Spain hosts several other Russian yachts, including the 461-foot Solaris belonging to Roman Abramovich, the owner of Chelsea FC, which was completed last year at an estimated cost of $600 million, according to the website Superyacht Fan.

Abramovich, this week announced he is giving up ownership of Chelsea, the current UEFA champions.

US sanctions a string of Russian oligarchs

Dmitry Peskov, Putin's press secretary, is among his alleged “cronies” targeted by the White House in the latest round of sanctions on Thursday.

Peskov, 54, joined a list of eight oligarchs and nearly two dozen of their family members and associates whose assets in the U.S. will be frozen. Another 19 oligarchs - including Putin ally Alisher Burhanovich - and 47 of their family members face U.S. visa restrictions.

The UK has announced sanctions on two more Russian oligarchs - Alisher Usmanov and Igor Shuvalov following Russia's invasion of Ukraine.

Shuvalov was Putin’s deputy prime minister and is currently chairman of a bank and owns two luxury apartments in central London worth an estimated $15 million, according to the British government.

Usmanov founded USM Holding company, an investment group that owns iron, steel and copper suppliers and a telecommunications company. Usmanov's company USM also had sponsorship ties with British soccer club, Everton, which were severed this week.

At Everton’s most recent game on Thursday evening, the team’s players walked out draped in Ukrainian flags, behind 22-year-old Ukrainian defender Vitaliy Mykolenko who was made captain for the night on just his fourth appearance for the club.

Usmanov owns a house in a wealthy district of London, worth an estimated $64 million, and the 16th century estate in the countryside outside London, once owned by American oil magnate John Paul Getty, and the world’s richest man in his day.

But blacklisting individuals can only go so far due to the murky world of offshore finance.

As highlighted by three recent leaks of offshore banking documents - the Panama Papers, the Paradise Papers and the Pandora Papers – financial experts say governments will need to take tougher measures to tackle opaque banking practices, such as ‘blind trusts’ that oligarchs use to hide their assets.

“Actions to sanction those associated with the Russian regime have brought policymakers to a stark realization: existing standards and regulations are entirely unfit for purpose when it comes to addressing the threats of anonymous wealth,” according to the Tax Justice Network which advocates for reforms to prevent the super-rich and corporate giants evading taxes.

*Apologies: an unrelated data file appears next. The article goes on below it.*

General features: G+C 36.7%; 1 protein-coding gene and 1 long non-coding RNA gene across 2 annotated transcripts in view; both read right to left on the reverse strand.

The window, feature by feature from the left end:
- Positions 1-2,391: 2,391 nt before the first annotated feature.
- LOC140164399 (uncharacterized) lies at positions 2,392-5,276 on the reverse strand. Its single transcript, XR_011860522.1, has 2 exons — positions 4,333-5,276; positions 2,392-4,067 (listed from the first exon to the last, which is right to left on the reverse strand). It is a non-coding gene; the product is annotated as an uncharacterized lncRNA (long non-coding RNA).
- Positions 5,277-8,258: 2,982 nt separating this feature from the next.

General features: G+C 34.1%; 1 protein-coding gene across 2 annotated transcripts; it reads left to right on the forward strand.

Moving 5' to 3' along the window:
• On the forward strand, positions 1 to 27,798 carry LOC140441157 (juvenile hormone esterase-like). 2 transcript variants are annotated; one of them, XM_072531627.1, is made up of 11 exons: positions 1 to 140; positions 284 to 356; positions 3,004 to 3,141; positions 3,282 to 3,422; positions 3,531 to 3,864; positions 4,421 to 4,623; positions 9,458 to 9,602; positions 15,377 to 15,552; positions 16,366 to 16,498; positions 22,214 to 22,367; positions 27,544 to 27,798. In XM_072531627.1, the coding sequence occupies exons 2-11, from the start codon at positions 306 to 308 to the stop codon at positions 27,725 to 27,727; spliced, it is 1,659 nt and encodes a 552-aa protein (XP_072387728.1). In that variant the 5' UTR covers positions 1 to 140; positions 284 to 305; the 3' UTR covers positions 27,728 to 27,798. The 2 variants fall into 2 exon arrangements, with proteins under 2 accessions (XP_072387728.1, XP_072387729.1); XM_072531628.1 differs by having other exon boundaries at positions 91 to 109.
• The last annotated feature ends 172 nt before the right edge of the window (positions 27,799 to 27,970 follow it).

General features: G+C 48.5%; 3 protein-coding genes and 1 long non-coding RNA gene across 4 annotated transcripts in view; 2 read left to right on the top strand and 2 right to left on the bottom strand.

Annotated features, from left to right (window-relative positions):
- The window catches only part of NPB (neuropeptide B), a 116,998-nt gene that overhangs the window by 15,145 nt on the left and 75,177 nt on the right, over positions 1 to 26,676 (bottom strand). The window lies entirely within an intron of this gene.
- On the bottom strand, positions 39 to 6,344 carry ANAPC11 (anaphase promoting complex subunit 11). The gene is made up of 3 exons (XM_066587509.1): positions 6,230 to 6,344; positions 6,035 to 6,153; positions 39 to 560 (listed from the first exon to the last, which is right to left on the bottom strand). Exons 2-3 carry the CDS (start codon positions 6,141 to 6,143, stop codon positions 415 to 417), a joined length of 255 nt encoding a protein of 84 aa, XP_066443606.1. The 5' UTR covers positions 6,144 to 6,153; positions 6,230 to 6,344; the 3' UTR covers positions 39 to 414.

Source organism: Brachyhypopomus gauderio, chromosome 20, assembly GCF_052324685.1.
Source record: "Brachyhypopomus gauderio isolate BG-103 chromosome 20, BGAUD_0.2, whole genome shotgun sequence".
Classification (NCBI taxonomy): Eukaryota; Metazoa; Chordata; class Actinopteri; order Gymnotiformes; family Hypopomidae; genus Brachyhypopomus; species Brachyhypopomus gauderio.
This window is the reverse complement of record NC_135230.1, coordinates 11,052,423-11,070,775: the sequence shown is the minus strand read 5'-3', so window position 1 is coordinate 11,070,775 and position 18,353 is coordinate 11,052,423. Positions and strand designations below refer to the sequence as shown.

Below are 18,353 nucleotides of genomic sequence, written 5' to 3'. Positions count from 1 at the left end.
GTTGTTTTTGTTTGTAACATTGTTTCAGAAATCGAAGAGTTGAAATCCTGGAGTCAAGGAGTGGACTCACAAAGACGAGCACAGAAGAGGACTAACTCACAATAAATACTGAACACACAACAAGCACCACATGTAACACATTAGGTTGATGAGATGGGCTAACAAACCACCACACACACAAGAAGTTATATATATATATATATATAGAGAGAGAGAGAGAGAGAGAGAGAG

A Financial Secrecy Index published by the Tax Justice Network, listed the Cayman Islands as the place that offers the most financial secrecy, followed by the United States, Switzerland and Hong Kong.

Suspicious Russian money flowed into London in recent years

Critics of the British government say London’s financial center has long lacked oversight by authorities, allowing wealthy Russians to use it as a safe place to store money while also invest in other parts of world.
Suspiciously large amounts of Russian money began passing through the city in the 1990s, according to a 2018 report to the British parliament. “The use of London as a base for the corrupt assets of Kremlin-connected individuals is now clearly linked to a wider Russian strategy and has implications for our national security,” a parliamentary committee wrote.

“What we offer them is a haven: not just a tax haven, but an everything haven,” Russia expert, Oliver Bullough, wrote in a blog post this week titled ‘Britain is Putin’s playground.’

Hess, who lives in London, agrees that sanctions are necessary to rein in Putin. But he warns that economic sanctions stemming from the invasion of Ukraine, could also lead to a wider economic conflict if not matched by increased diplomatic efforts.

That includes defaulting on payments to foreign lenders as well as oil, gas and fertilizer cut offs.

“The Russians have made it quite clear that they plan to retaliate economically. They have been building for their own geo-economic tools,” he said.

RELACIONADOS:PoliticsWorldUnited States